Data center administrators can’t open a catalog or magazine without reading about all-flash storage or solid state drives (SSDs). It may be tempting to take advantage of NAND flash in servers as well as in storage systems, but there are some things to be aware of when considering SSD storage options for servers. Just as with rotating disks, SSDs in servers should take into account the differences between servers and standard PCs, particularly in the way data is accessed. While a PC typically has one user and no more than a handful of applications that might be accessing data at one time, servers may have hundreds of users and hundreds of applications running simultaneously. The greater number of users means that drives in a server are more likely to be running continuously 24 hours a day, seven days a week and with sustained throughput and large numbers of input/output operations happening constantly.
SSDs are often more limited in their capability to write than in their ability to read. This is because each cell in an SSD can only be written to a certain number of times before it wears out, and subsequent writes tend to occur more slowly. Because most servers support write-intensive operations, consumer-grade SSDs tend to wear out quickly in server roles. Furthermore, performance can take a hit when consumer-grade SSDs are asked to write data continuously over long periods.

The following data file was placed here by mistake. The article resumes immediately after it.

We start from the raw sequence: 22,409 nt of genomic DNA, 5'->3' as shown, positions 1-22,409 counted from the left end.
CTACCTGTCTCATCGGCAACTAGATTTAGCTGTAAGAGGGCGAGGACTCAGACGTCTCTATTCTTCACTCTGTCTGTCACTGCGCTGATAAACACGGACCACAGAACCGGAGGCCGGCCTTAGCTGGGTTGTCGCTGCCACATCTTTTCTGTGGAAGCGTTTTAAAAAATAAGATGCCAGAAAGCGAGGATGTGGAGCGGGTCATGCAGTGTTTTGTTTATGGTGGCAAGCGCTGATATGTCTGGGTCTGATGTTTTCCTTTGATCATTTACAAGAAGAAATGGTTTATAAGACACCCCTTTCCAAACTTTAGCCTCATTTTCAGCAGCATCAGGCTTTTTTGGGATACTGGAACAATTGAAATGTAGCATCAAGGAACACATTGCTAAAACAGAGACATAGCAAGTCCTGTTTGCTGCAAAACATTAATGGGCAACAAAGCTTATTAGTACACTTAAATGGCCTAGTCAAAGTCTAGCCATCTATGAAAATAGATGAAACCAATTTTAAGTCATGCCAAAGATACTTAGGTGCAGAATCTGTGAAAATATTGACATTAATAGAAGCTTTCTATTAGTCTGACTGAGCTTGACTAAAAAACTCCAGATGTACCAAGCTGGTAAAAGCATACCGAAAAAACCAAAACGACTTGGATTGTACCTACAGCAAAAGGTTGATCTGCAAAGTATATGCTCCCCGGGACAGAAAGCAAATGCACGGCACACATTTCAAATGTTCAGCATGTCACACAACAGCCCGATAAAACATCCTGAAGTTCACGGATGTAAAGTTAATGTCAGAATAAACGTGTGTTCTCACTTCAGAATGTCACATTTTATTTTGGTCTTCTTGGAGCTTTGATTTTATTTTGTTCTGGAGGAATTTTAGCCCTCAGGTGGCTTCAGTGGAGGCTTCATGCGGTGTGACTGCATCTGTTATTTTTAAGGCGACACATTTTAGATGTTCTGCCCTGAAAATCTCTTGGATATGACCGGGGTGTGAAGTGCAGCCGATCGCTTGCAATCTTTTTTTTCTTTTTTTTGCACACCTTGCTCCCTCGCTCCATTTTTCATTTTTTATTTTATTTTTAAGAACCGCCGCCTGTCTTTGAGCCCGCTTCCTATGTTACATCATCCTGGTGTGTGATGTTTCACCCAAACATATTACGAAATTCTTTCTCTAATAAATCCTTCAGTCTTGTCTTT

Consumer-grade SSDs that work perfectly well in workstations are not up to the continuous, heavy demands they face in servers. Just as there are enterprise-class or RAID-class hard drives that are built to run continuously, enterprise SSDs such as the Samsung S M863 Series (optimized for write intensive applications) and Samsung PM863 Series (optimized for read-intensive applications) are designed to provide high levels of performance even during sustained, heavy traffic. The V-NAND cells used in these SSDs provide substantially better endurance than older types of cells. The PM863 Series can sustain sequential read speeds of up to 540 MB/sec, with random input/output per second (IOPS) of up to 99,000, while the SM863 Series can sustain up to 10 drive writes per day (DWPD), an exceptionally high volume of writes, with sequential write speeds of up to 485 MB/sec.
IT professionals looking for a way to improve server performance can find big gains in SSDs. Up to 10 times the improvements in throughput and IOPS are possible, and the cost is relatively small. Using enterprise-class flash storage will ensure that the gains are maintained over the life of the server, and that performance, reliability and fault tolerance are appropriate to the data center.
Consumer Vs. Data Center SSDs – Which is Right for You? from Samsung Business USA